Day: May 30, 2020

Toyota’s first plug-in hybrid RAV4 Prime priced a skosh under $40,000 – TechCrunch

When Toyota unveiled the 2021 Toyota RAV4 Prime in November, the vehicle garnered a lot of attention because it achieved two seemingly conflicting goals. It was Toyota’s most fuel efficient and one of its most powerful vehicles.

Now, it’s getting praise for managing a base price under $40,000. Toyota said Friday that the standard trim of the plug-in vehicle, the RAV4 Prime SE, will start at $39,220,  a price that includes the mandatory $1,120 destination charge.

This plug-in RAV4 will have an all-wheel drive, sport-tuned suspension. When in pure EV mode it has a manufacturer-estimated 42 miles of range — putting it ahead of other plug-in SUVs. Toyota said it has a also has up to a manufacturer-estimated 94 combined miles per gallon equivalent. We’re still waiting on official EPA estimates.

The vehicle has a tuned 2.5-liter, four-cylinder gasoline engine and when combined with the electric motors will deliver

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Public speaking for technical pros: How to deliver a great in-person or virtual presentation

Heidi Waterhouse, developer advocate for LaunchDarkly and a skillful public speaker, shares tips for developers, IT pros and other technical professionals who want to grow their presenting and public speaking skills.

Public speaking can be a challenge especially for technical people who love to get lost in the details…like yours truly. In an episode of Dynamic Developer, I spoke with Heidi Waterhouse, who knows how to give a great presentation whether it’s via video conference, in-person to your team, or at a keynote in front of thousands. She’s a developer advocate for LaunchDarkly as well as a writer and skilled public speaker. And Heidi shared her advice for developers, IT pros and other technical professionals who want to grow their presenting and public speaking skills. The following is an edited transcript of our interview.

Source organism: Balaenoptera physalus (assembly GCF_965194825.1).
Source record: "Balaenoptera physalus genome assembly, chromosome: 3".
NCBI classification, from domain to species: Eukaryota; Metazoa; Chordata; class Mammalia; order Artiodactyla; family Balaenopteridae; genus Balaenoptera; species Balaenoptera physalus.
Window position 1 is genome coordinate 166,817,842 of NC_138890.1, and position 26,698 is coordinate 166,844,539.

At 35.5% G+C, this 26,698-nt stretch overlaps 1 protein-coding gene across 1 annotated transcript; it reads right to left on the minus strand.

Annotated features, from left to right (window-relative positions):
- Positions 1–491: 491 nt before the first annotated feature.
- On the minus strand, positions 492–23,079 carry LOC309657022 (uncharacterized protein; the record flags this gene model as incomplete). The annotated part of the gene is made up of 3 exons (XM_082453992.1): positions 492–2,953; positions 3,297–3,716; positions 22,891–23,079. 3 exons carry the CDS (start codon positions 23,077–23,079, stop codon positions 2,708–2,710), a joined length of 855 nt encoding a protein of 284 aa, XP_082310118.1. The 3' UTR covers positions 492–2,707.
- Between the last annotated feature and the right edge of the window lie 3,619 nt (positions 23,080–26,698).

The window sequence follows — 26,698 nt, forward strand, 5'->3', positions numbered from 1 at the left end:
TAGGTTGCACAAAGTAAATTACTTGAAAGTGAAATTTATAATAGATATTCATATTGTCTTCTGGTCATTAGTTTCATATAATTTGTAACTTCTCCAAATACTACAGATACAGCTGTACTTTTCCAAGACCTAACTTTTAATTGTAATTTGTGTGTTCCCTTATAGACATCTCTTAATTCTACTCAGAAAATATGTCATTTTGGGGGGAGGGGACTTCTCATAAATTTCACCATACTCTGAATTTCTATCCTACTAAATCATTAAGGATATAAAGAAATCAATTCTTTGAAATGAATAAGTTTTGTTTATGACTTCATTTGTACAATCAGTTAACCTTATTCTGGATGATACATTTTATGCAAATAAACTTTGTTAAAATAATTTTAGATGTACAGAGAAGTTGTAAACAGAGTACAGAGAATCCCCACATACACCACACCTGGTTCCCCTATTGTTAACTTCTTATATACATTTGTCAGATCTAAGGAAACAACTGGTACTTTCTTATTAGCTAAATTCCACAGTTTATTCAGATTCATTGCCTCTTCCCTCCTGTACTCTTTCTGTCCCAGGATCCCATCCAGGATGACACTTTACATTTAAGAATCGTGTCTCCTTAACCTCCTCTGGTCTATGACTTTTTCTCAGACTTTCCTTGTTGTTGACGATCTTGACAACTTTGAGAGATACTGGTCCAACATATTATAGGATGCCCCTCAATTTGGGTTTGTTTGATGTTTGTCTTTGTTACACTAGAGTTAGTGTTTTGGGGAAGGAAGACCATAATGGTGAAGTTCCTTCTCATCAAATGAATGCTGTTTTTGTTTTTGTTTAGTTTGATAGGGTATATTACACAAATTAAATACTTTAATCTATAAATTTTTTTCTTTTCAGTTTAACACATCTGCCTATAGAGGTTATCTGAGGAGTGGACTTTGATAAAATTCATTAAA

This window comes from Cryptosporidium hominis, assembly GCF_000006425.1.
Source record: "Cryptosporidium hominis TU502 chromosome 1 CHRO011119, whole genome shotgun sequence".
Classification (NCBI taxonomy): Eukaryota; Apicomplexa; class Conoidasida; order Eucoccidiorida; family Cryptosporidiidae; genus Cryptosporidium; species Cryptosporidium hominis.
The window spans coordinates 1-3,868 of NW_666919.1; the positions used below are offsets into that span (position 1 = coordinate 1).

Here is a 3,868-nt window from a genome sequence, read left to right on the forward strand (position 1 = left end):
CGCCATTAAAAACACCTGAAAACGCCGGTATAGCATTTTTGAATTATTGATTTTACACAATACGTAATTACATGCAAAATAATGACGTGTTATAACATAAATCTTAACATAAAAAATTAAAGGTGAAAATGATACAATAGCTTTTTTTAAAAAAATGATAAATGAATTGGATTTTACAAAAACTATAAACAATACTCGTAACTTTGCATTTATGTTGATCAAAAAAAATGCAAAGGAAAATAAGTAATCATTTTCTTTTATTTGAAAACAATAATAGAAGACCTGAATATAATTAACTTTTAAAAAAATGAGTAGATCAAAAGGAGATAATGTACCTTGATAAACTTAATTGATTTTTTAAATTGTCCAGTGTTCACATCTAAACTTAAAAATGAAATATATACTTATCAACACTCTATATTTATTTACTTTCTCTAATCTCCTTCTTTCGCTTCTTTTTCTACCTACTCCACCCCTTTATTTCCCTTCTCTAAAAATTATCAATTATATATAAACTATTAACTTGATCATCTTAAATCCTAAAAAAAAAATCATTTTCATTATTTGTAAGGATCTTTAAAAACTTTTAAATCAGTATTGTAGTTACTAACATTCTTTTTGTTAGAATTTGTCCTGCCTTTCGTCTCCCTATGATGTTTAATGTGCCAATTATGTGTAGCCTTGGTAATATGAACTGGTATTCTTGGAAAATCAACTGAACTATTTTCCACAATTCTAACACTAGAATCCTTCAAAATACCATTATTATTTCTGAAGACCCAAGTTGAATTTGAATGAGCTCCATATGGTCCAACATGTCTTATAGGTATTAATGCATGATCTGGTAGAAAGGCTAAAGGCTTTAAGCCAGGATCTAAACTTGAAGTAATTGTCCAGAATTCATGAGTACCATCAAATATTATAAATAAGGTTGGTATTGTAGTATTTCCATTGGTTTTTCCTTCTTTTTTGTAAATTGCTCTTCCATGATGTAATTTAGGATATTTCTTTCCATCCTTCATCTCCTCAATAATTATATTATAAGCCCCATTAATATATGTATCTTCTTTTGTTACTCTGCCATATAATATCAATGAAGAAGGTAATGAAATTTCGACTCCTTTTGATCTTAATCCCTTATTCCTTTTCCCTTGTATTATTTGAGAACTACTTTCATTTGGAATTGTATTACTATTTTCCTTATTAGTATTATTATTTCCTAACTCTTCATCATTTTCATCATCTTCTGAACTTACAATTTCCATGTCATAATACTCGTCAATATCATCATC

Bill Detwiler: Heidi, thanks for joining us.

Heidi Waterhouse: Hey, it’s great to be here,

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Back to work: Avoid the one-size-fits-all approach to planning

There’s no “one size fits all” solution to long-term working arrangements in the post-COVID era.

Image: VasilyevD, Getty Images/iStockphoto

Most companies have transitioned from “crisis response” mode to planning what working arrangements look like in the longer term, with varying extremes ranging from companies like Facebook publicly announcing that remote work will become the standard mode of operation, while others like Tesla are returning to “normal operations” that look much like they did pre-COVID-19.

SEE: Coronavirus: Critical IT policies and tools every business needs (TechRepublic Premium)

The lack of proven “best practices” creates an additional degree of complexity, with companies, workers, and policymakers learning as they go. This uncertain environment might create a desire for a set of very specific rules in an attempt to address this uncertainty; however, that is likely to be the exact wrong approach.

Thou shalt avoid “thou shalt” policies

I’ve been involved

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Social engineering: A cheat sheet for business professionals